In return of all these favours to Rajapaksa government, China had succeeded in manifold increase in its presence. India was greatly concerned about the entry of Chinese naval forces there. What precipitated matters was the sudden appearance of two nuclear submarines at the Colombo Port late last year. In a recent report, Wall Street Journal described the Chinese submarine fleet as Beijing's most significant military challenge in the region. When they surfaced at Sri Lankan ports, it brought alive some of India government's worst fears of China expanding its base in India's neighbourhood. Sri Lanka's growing proximity with China caused serious concerns in India’s security establishment.
The new government headed by President Maithripala Sirisena and Prime Minister Ranil Wikremesinghe has daunting tasks ahead, both in terms of maintaining a balance in foreign policy and clearing the economic mess left by the former government. By no means, Sri Lanka can afford to displease China or forego its largesse which has been utilised in core sector development, like railroad and ports.
Even now China made it clear, while Sri Lankan President Maithripala Sirisena was in India on his first official trip abroad, that no one should think China is being left out. The Foreign Ministry of China announced that Sri Lankan Foreign Minister Mangala Samaraweera will travel to China at the end of February. As Foreign Ministry spokesperson Hua Chunying pointed out, Samaraweera will be the first cabinet minister from Sri Lanka to visit China since Sirisena’s government took office. “Both sides attach great importance to the visit,” Hua said, adding China’s “hope that the visit by Foreign Minister Samaraweera will be an opportunity for the two sides to exchange views on the development of China-Sri Lanka relations under the new circumstances.”
Obviously, it won’t be a smooth ride for Sirisena government in Sri Lanka to maintain a balance in the tug of war between India and Sri Lanka. However, he has a nice chance to set a fresh tone for regional politics in south Asia. After having electorally trounced India's long-time foe, Mahinda Rajapaksa, Sirisena has got prime minister Narendra Modi's fullest support and backing. If he succeeds in creating a balance and taking help from India without displeasing China, that would go a long way in cementing ties with the two powerful neighbours.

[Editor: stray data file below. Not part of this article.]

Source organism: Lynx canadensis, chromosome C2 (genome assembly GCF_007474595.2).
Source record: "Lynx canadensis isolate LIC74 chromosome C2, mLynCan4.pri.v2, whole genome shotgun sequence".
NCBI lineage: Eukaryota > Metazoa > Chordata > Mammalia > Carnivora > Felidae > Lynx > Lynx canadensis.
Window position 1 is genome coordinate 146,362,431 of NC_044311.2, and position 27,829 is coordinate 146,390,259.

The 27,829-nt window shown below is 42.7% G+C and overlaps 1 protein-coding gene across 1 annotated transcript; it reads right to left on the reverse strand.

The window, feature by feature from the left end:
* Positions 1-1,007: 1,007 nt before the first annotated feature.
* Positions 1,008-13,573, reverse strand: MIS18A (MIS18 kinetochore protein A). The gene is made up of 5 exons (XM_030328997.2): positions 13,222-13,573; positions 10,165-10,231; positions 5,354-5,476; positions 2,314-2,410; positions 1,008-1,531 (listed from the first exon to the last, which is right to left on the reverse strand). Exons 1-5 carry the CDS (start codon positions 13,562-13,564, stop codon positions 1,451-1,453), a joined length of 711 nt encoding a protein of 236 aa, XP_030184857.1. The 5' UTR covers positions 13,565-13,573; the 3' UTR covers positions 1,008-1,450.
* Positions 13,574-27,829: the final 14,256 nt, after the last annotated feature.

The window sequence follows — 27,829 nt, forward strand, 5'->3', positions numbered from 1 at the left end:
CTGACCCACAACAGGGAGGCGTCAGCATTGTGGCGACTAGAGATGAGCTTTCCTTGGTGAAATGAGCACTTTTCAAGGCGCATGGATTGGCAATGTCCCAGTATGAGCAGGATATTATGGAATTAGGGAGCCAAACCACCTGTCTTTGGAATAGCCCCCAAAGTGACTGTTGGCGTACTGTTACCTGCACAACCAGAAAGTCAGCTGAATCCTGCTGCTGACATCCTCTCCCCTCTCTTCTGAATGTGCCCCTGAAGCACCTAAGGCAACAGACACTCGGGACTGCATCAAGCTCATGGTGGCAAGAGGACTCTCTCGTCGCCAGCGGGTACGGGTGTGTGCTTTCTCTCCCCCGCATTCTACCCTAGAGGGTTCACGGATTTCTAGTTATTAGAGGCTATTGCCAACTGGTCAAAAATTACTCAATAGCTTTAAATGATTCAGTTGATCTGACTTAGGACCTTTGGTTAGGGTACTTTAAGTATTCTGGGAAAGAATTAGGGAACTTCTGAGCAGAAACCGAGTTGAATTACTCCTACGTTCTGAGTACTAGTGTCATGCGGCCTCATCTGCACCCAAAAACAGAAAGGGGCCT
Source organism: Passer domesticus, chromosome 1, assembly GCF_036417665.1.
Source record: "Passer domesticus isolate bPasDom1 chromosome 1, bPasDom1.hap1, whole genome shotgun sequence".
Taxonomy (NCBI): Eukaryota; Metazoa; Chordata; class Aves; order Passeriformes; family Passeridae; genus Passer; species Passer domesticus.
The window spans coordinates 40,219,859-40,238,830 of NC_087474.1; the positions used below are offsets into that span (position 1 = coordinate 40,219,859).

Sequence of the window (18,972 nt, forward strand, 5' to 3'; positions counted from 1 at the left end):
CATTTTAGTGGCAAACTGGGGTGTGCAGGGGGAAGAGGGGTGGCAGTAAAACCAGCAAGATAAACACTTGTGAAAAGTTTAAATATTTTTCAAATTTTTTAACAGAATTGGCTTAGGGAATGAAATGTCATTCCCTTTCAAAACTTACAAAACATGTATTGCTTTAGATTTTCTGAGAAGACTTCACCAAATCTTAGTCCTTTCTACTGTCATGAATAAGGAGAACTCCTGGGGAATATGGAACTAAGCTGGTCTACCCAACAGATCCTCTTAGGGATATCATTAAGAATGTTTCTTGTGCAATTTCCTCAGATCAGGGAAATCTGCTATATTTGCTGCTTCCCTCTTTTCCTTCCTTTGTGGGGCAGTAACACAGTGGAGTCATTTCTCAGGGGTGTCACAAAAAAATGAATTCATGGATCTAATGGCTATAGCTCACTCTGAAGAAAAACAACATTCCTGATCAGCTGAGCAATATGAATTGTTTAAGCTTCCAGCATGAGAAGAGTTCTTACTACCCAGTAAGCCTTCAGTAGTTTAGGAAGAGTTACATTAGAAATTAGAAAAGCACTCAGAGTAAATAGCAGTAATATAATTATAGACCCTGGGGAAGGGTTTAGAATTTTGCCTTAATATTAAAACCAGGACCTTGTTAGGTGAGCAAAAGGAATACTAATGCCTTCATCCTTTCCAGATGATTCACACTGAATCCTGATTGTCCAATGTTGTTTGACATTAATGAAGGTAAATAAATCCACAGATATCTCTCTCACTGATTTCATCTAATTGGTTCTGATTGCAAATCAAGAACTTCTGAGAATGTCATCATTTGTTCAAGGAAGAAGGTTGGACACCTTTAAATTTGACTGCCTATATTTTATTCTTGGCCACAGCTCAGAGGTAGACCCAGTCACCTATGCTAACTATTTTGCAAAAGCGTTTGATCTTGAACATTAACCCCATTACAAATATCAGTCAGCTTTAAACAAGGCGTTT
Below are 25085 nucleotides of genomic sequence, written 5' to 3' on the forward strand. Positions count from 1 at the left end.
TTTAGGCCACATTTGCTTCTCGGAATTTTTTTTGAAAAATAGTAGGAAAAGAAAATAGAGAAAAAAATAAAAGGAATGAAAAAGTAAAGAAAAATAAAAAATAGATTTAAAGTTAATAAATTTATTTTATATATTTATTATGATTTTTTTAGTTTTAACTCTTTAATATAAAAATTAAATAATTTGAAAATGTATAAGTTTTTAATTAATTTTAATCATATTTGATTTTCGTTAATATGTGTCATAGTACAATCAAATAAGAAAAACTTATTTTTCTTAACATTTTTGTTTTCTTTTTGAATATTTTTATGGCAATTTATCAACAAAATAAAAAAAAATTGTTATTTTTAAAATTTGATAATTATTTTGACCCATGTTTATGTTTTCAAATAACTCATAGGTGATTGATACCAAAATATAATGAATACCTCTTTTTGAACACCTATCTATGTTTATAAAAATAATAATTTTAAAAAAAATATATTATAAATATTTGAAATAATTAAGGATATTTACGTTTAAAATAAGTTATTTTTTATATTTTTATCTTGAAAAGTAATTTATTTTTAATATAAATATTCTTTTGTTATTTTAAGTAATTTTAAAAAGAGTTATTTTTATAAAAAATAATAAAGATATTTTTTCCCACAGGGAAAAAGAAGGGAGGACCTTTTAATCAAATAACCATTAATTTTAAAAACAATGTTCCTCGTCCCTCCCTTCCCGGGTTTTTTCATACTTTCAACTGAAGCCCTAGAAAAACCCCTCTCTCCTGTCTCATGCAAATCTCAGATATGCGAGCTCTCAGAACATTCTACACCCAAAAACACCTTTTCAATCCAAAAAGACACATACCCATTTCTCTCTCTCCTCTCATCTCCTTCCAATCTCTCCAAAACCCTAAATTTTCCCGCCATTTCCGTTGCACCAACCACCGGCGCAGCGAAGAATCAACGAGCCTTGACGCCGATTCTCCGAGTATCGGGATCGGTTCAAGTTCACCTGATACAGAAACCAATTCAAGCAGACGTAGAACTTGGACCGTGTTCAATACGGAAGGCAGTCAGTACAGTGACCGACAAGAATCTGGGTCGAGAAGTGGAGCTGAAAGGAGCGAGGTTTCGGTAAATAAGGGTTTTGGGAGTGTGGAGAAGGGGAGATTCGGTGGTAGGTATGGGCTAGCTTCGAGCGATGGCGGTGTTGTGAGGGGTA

Sirisena government is going to face tremendous political pressures and economic challenges soon. Due to extravagant spending of the earlier government, the international debt has piled up hugely. Debt servicing is expected to begin later this year. According to one estimate almost one fourth of the national revenue will be consumed in debt servicing. The new government has to take urgent steps to bring back the economy on track. It is imperative to add here that although the debt has piled up putting great burden on the economy, it has also brought in good infrastructure and development into the country. Sri Lankan industry bodies now want deeper economic ties with India beyond the current Free Trade Agreement to boost export capacity through accelerated investments in the island.
From the Indian perspective the new regime in Sri Lanka should help strengthen the bilateral relations between the two countries. On the security front, India and Sri Lanka can have greater cooperation in India's ambitious objective of maintaining peace in the Indian Ocean region.
Güncelleme Tarihi: 05 Nisan 2015, 17:13